‘Cheer up, you losers,’ veteran newscaster H. V. Kaltenborn declared on his radio program, ‘It isn’t so bad as you think.’  The peculiar mash-up of scoffing, commiserating, mind-reading and prognosticating did not escape Crosby, who wondered just what went on in the ‘mind’ of someone who, more than having misjudged who lost, might himself have lost it.

The ‘explanations as to why President Truman won were almost as identical as the pre-election prediction that he wouldn’t,’ Crosby observed, namely that the nation ‘liked an underdog.’  Just how much of an ‘underdog’ can a presidential incumbent be? Playing one on TV would prove a winning formula for Donald Trump, at least, and the kind of doghouse he managed to furnish for himself, which is so unlike the residence some of us envision as rightfully his, provides support of that theory.

Summing up the state of desperation among commentators, Crosby stated that ‘many’ of them derived rather ‘odd comfort’ from the fact that US ally turned adversary Josef Stalin, who likewise incorrectly predicted a win for Republican candidate Thomas E. Dewey, ‘had been just as wrong as they were.’

Sure, there is momentary relief in Schadenfreude, seeing those who got it wrong having to admit – or trying to avoid admitting – the fact that, in hindsight, they were demonstrably wrong, and, being wrong, on the wrong side of the future.  And yet, getting it wrong may also be evidence of wrongdoing, of deceit and deviousness.  As someone relegated to the sidelines, I can offer only one reasonable piece of advice to those who prefer a Truman over a Trump: pay attention to but do not trust folks who are determined to convince you that your vote does not matter much by declaring the game to be over when it is still afoot.

That’s No Lady. That’s an Executive: Robert Hardy Andrews’s Legend of a Lady (1949)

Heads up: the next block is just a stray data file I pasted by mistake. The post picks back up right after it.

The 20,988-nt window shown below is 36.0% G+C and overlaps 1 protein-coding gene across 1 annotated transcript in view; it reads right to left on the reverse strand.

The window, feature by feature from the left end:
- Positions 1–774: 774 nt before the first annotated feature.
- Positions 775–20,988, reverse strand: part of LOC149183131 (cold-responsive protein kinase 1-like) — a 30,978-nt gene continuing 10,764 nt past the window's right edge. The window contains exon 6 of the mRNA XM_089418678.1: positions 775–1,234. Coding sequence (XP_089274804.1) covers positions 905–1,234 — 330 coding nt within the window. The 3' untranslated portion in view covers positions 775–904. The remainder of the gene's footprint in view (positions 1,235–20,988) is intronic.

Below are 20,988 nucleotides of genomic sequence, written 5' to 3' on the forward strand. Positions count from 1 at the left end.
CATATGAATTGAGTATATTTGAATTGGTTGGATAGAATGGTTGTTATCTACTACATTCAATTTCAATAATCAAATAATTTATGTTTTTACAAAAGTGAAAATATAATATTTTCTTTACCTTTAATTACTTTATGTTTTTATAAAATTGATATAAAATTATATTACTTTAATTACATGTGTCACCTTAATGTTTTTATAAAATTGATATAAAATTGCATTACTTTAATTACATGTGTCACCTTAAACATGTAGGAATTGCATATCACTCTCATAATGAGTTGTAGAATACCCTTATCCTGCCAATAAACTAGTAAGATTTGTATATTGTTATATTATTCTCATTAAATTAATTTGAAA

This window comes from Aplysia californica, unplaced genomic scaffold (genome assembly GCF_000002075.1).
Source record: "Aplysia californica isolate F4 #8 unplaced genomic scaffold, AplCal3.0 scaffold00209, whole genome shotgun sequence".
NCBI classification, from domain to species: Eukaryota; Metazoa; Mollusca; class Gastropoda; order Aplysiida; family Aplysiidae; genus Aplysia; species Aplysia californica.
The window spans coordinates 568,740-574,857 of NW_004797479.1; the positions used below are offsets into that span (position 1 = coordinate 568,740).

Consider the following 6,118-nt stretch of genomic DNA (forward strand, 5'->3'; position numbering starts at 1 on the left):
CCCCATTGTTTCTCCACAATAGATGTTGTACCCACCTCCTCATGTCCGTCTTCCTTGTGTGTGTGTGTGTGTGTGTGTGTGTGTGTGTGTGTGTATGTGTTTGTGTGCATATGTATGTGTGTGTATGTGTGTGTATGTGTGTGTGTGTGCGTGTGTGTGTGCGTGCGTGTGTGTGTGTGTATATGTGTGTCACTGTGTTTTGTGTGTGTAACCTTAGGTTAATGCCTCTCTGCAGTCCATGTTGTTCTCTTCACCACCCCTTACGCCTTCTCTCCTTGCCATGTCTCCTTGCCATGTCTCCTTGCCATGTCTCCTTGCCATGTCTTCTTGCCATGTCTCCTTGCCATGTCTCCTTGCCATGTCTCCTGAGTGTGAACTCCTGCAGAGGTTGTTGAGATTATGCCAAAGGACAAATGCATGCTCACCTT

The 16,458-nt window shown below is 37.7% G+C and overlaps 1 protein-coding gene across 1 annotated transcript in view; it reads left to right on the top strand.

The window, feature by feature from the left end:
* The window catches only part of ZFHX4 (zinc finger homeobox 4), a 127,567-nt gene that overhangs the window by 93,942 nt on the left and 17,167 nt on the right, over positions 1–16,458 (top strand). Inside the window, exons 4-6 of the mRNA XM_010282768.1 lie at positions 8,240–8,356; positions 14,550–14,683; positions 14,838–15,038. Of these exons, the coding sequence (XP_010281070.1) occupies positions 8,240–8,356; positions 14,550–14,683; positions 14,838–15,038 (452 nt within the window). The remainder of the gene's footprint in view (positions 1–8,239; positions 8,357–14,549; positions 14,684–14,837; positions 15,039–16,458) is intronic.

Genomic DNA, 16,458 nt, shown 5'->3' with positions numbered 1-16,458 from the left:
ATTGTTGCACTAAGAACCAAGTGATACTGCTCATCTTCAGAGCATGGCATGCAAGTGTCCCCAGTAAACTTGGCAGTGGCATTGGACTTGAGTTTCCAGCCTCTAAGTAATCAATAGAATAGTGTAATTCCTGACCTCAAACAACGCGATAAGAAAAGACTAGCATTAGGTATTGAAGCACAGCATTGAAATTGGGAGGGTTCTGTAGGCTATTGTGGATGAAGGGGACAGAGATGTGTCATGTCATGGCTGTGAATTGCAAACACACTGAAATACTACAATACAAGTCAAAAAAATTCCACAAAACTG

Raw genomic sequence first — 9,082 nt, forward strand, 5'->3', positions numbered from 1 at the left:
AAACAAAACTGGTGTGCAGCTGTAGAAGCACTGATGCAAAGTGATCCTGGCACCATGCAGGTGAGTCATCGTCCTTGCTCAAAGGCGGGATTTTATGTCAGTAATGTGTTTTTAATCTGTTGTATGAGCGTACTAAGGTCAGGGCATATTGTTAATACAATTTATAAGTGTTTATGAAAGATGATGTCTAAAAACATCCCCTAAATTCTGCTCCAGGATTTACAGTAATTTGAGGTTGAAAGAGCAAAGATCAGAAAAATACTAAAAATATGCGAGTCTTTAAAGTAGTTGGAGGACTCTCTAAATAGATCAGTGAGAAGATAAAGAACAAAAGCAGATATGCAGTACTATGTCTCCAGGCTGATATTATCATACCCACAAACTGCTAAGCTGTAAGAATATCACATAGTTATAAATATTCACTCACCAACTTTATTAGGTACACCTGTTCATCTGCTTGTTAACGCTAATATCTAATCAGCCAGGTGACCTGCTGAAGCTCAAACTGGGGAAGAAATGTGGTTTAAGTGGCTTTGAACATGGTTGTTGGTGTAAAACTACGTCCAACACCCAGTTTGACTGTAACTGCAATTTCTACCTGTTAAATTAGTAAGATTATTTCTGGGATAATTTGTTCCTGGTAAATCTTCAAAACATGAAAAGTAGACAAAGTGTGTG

Dust jacket of my copy of Legend of a Lady, which I added to my library in June 2020

In “‘Hawkers of feces? Costermongers of shit?’: Exits and Recantations,” the final chapter of Immaterial Culture, I briefly discuss how creative talent working in the US broadcasting industry during the 1930s and 1940s tended to recall their experience upon closing the door to the world of radio in order to pursue careers they deemed more lofty and worthy.  Few had anything positive to say about that world, and their reminiscences range from ridicule to vitriol.

Within a year or two after the end of the Second World War, attacks on the radio industry became widespread and popular; most notable among them was The Hucksters, a novel by Frederic Wakeman, a former employee of the advertising agency Lord & Thomas.  Between 1937 and 1945, Wakeman had developed radio programs and sales campaigns for corporate sponsors, an experience that apparently convinced him to conclude there was ‘no need to caricature radio.  All you have to do,’ the author’s fictional spokesperson sneers, ‘is listen to it.’

Such ‘parting shots,’ as I call them in Immaterial Culture, resonated with an audience that, after years of fighting and home front sacrifices, found it sobering that Democratic ideals, the Four Freedoms and the Pursuit of Happiness were being reduced to the right – and duty – to consume.  After a period of relative restraint, post-war radio went all out to spread such a message, until television took over and made that message stick with pictures showing the latest goods to get and guard against Communism.